Tuesday, December 13, 2005

Right? Or Expedient?

One of my young friends has been struggling with a relationship lately. The heart of the issue is the dilemma over walking the path of integrity which is hard, and succumbing to the comfortable simplicity of "just getting along".

A great example of this dilemma and how easy it is to be seduced is found in thechief priests and Pharisees who were troubled about Christ. For them, the concern wasn't whether He was preaching the truth and obeying God. Had that been the only wrinkle they could have politely turned their heads. Instead it was what He was doing while He was preaching that created the predicament for them.

When Lazarus came to life and walked out of the tomb they asked themselves:

If we let him go on like this, everyone will believe in him, and then the Romans will come and take away both our place and our nation.
- John 11:48

Out of fear for their position, out of desire to not raise the ire of the Romans, they decided to avoid trouble by killing Him. These were just human men. Faced with a rather obvious choice, in retrospect, it's easy to point fingers and hold high the standard. But how often do we neglect, reason out, or explain away parts of God's word because of what might happen to us?

Have you, like I have, ever been afraid to properly emphasize some features of the Word because of how it might be recieved. I've certainly glossed over areas of spirituality and belief out of desire to widen my appeal (or simply not offend!).

In my own life, I've reasoned out and legitimized all sorts of behaviors and choices. In what way am I different from those leaders who ignored the actions of the Christ to save their own lifestyles? A proper fool am I then, that I refuse to trust the one in whom I place my salvation.

Of course, I'm not all awash in fickleness and simplicity. Often times I've steeled myself as should be and left the results to God. The trick then is continuing in that behavior, the strength of which I infrequently partake. As a true servant I must ask first what is right, and only then apply it to my desires. As follower of Christ I should be the least trammeled by what others may think or say or do. As a servant of the Most High it no longer matters whether any one else believes and teaches what I teach or not, or whom it offends or confirms, as long as God said it.

Thursday, December 08, 2005


In downtown Denver there are these free buses that travel up and down the main street. They are a wonderful way to let the crowded downtown area spread out a little without making everyone walk forever to get anywhere. Personally, I enjoy them most at lunch time because it means I can visit restaurants quite a distance from the office with very little effort.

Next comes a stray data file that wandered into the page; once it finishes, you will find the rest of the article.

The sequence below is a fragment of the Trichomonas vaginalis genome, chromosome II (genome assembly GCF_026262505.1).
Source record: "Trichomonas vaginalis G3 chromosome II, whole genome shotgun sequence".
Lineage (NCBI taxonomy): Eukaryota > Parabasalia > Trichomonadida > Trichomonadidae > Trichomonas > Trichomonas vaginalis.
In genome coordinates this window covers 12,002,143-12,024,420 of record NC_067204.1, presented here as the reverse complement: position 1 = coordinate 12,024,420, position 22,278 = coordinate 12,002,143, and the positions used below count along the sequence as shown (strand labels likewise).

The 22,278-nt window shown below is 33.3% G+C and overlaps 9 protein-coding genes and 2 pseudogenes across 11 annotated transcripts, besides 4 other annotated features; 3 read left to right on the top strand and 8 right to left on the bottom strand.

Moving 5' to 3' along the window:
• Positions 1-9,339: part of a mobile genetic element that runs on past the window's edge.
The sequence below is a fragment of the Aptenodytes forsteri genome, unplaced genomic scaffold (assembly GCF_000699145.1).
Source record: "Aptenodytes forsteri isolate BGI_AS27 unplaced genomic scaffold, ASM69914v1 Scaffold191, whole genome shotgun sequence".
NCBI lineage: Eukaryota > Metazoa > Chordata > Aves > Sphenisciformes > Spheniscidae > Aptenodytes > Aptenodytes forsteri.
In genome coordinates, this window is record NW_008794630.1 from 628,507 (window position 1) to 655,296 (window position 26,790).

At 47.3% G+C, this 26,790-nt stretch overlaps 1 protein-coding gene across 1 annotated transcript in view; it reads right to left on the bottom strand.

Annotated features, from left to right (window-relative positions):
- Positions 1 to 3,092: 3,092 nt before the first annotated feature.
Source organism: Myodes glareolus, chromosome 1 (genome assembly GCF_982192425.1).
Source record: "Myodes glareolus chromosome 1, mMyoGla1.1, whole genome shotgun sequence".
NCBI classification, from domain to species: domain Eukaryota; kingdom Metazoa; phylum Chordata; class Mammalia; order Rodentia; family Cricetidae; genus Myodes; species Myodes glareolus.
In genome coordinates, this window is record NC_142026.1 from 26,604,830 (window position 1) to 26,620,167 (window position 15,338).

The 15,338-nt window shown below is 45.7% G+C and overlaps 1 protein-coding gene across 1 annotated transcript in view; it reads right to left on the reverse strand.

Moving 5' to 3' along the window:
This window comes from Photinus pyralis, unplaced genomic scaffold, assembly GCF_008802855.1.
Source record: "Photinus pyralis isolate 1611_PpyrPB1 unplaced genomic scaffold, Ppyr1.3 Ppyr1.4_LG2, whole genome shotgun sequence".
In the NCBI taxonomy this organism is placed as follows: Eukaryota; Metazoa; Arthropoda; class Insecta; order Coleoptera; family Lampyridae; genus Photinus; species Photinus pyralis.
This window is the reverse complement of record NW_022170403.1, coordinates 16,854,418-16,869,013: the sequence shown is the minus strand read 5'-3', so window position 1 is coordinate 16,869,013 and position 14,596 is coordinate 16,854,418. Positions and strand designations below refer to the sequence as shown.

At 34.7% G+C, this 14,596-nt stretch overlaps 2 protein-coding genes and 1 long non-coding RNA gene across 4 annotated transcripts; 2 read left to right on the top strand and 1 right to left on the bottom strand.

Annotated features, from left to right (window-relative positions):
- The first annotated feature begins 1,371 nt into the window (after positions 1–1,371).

It's been snowing in Denver and very cold. So naturally the buses are a little crowded. The other day I as I was riding the bus I was paying attention to my own behavior as we pulled into a crowded stop. There were a dozen people who wanted on this bus and we were full. As I looked around I thought "Where are they going to fit?" And then right away I felt myself stiffen up. They weren't going to get my space! When they began to push and push I started pushing back. The harder I was pushed, the more effort I put into trying to just stand in my own little space.

Pushing back is natural. It's almost patriotic. The notion that "I've got my space and you can't take it." is fundamental to our culture. In fact, I've heard it referred to as common sense. Just a little preventive measure to ensure that someone doesn't invade your space. Let's face it, you got there first, you should keep your space.

If you consider a while you realize that we carry this behavior with us not just physically but mentally as well. We do it in our families and our jobs and even in our churches. Someone pushes on you, push back.

Of course, that's not how Jesus did it. Zaccheus was in the tree, the crowd was pushing. Instead of pushing him away, Jesus asked to come into his space. The same with the woman at the well, and woman at Simon's dinner party. He invited them into his space and was willing to enter theirs.

The more I've thought about it, the more believe that's one of the reasons people crowded around Jesus so much.  Have you ever met someone who didn't push on you? Who instead said, "Come on in. Share it with me."? Those are the people you want to hang out with. These are the people that don't make you feel guilty, that make you feel accepted.

A good example of how Jesus dealt with boundaries is the story of when Simon had a dinner party. Back then a dinner party was not a closed-door operation. You see, the houses sort of surrounded an open inner patio. They didn’t really use chairs, so they were just lying around on pillows and stretching their feet being comfortable. Because of this openness in the homes of the day, people could walk in, listen to the conversation for a few minutes, and then walk out and continue with their day.

This dinner party is underway and here comes the lady in the story, just wandering in. She kneels down at Jesus' feet, and begins to cry. Then she takes her little vial of perfume, something that many Jewish women carried.  And she pours the whole thing on his feet so that the whole place begins to smell. Then she does one of the most embarrassing and inappropriate things a woman of that culture could do. She pulls the combs out of her hair, and her long hair falls down all over his feet. Finally she begins to wipe her tears and the perfume with her hair.

Okay, so the hair thing doesn't seem like such a big deal to us today, but have to consider it in context. In that day, when a girl got married, she put her hair up, and it never came down again in public. In fact, many married men during that time never saw their wives with their hair down. I'm sure you've heard the expression "Go on, let your hair down!". In those times, it had a richer meaning.

In any case, here this woman is, letting her hair down. Instead of enforcing the boundary and insisting on appropriateness, Jesus allows her into His space. Not only does he allow her into His space, He affirms that she is an important person. The implication is that because she is important to Him, she should be considered the same by everybody at the party.